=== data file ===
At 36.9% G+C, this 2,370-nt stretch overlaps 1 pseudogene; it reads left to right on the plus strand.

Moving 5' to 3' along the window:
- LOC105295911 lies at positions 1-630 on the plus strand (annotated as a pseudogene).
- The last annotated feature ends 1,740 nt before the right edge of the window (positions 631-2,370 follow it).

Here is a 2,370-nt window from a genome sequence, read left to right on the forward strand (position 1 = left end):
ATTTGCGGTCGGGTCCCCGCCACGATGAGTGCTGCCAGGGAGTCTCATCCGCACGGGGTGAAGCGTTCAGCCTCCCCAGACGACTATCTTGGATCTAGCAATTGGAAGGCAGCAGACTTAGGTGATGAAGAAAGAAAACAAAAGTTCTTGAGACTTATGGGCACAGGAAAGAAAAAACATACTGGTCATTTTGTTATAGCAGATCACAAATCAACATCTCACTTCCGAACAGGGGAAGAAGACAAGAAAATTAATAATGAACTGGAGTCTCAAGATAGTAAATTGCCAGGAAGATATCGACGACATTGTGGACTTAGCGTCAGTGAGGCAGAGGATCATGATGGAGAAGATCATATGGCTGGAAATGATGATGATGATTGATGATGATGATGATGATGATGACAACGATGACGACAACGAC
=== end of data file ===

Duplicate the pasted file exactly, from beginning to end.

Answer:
At 36.9% G+C, this 2,370-nt stretch overlaps 1 pseudogene; it reads left to right on the plus strand.

Moving 5' to 3' along the window:
- LOC105295911 lies at positions 1-630 on the plus strand (annotated as a pseudogene).
- The last annotated feature ends 1,740 nt before the right edge of the window (positions 631-2,370 follow it).

Here is a 2,370-nt window from a genome sequence, read left to right on the forward strand (position 1 = left end):
ATTTGCGGTCGGGTCCCCGCCACGATGAGTGCTGCCAGGGAGTCTCATCCGCACGGGGTGAAGCGTTCAGCCTCCCCAGACGACTATCTTGGATCTAGCAATTGGAAGGCAGCAGACTTAGGTGATGAAGAAAGAAAACAAAAGTTCTTGAGACTTATGGGCACAGGAAAGAAAAAACATACTGGTCATTTTGTTATAGCAGATCACAAATCAACATCTCACTTCCGAACAGGGGAAGAAGACAAGAAAATTAATAATGAACTGGAGTCTCAAGATAGTAAATTGCCAGGAAGATATCGACGACATTGTGGACTTAGCGTCAGTGAGGCAGAGGATCATGATGGAGAAGATCATATGGCTGGAAATGATGATGATGATTGATGATGATGATGATGATGATGACAACGATGACGACAACGAC